Insulated. Separated from other conducting surfaces by a dielectric (including air space) offering a high resistance to the passage of current.

Note: When any object is said to be insulated, it is understood to be insulated for the conditions to which it is normally subjected. Otherwise, it is, within the purpose of this section, uninsulated.

Insulation (cable). That which is relied upon to insulate the conductor from other conductors or conducting parts or from ground.

Line-clearance tree trimmer. An employee who, through related training or on-the-job experience or both, is familiar with the special techniques and hazards involved in line-clearance tree trimming.

Note 1: An employee who is regularly assigned to a line-clearance tree-trimming crew and who is undergoing on-the-job training and who, in the course of such training, has demonstrated an ability to perform duties safely at his or her level of training and who is under the direct supervision of a line-clearance tree trimmer is considered to be a line-clearance tree trimmer for the performance of those duties.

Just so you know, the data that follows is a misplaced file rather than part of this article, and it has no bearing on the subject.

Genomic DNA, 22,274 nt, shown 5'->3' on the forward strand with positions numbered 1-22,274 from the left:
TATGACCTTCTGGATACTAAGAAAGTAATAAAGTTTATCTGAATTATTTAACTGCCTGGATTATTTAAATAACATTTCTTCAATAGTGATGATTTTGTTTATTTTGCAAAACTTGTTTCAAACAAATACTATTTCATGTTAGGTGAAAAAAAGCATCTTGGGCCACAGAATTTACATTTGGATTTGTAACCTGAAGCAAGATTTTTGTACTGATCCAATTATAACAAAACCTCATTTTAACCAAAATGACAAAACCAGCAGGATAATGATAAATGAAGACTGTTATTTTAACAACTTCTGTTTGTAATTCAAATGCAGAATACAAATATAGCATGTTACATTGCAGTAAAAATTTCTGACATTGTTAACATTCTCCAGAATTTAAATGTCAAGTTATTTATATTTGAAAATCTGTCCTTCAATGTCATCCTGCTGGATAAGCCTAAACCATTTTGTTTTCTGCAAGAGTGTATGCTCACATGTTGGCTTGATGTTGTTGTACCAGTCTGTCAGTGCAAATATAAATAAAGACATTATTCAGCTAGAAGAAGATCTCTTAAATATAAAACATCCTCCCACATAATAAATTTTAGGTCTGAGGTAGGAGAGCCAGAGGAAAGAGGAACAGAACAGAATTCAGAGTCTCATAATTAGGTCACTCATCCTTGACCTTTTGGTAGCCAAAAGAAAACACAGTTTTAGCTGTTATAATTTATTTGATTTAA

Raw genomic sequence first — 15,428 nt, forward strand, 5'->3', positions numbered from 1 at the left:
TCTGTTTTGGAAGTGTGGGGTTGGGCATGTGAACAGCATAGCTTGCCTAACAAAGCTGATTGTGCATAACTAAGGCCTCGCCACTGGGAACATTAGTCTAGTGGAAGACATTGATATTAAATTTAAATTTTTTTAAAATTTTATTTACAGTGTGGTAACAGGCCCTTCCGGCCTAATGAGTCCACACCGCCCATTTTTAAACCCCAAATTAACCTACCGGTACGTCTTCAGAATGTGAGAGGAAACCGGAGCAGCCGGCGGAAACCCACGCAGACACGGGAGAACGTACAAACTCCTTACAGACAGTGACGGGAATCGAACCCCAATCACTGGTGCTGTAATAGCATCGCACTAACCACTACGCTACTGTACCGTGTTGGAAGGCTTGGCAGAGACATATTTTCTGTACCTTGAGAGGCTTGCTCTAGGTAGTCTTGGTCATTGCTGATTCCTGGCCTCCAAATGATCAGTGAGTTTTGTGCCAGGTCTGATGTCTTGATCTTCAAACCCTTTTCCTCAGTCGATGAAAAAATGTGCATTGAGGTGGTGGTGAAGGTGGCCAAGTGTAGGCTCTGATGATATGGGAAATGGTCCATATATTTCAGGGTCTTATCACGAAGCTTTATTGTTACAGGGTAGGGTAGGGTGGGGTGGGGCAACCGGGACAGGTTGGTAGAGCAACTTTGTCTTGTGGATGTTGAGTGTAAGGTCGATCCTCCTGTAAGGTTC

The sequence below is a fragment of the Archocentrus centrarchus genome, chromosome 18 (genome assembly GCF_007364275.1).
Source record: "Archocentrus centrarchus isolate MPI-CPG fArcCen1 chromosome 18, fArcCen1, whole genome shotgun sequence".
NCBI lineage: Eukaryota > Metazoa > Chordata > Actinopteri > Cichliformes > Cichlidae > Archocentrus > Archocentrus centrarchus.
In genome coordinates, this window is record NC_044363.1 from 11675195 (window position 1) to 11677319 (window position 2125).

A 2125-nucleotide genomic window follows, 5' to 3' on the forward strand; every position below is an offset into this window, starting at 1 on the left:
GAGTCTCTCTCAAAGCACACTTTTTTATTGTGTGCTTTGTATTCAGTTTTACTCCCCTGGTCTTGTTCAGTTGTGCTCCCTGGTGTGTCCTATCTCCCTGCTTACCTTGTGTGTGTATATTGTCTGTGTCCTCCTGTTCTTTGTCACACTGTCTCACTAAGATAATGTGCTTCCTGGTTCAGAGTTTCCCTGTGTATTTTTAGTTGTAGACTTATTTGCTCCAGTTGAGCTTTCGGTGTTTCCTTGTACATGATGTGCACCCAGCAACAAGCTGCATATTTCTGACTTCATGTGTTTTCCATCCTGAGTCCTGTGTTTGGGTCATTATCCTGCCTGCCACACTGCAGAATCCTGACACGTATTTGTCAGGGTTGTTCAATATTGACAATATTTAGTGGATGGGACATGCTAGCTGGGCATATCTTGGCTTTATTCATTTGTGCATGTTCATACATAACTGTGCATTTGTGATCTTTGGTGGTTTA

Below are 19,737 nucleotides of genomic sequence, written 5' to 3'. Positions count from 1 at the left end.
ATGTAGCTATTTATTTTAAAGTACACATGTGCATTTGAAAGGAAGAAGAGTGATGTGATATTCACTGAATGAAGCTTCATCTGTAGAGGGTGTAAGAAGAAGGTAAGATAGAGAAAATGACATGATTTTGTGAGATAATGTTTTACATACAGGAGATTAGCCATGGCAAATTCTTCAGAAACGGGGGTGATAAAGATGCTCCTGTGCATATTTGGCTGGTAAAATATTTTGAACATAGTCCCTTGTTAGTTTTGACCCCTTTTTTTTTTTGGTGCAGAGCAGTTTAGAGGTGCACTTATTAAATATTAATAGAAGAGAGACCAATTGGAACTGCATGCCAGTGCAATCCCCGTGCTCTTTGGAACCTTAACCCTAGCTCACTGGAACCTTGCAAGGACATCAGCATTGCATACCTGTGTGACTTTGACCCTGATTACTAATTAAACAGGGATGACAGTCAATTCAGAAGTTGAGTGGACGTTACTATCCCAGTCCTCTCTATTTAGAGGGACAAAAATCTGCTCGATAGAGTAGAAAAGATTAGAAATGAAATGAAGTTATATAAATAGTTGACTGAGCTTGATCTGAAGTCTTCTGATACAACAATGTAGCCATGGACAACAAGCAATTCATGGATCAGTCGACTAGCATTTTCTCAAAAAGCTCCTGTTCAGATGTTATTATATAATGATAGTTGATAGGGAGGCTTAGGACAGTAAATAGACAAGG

Note 2: A line-clearance tree trimmer is not considered to be a “qualified employee” under this section unless he or she has the training required for a qualified employee under paragraph (a)(2)(ii) of this section. However, under the electrical safety-related work practices standard in subpart S of this part, a line-clearance tree trimmer is considered to be a “qualified employee”. Tree trimming performed by such “qualified employees” is not subject to the electrical safety-related work practice requirements contained in §§1910.331 through 1910.335 of this part. (See also the note following §1910.332(b)(3) of this part for information regarding the training an employee must have to be considered a qualified employee under §§1910.331 through 1910.335 of this part.)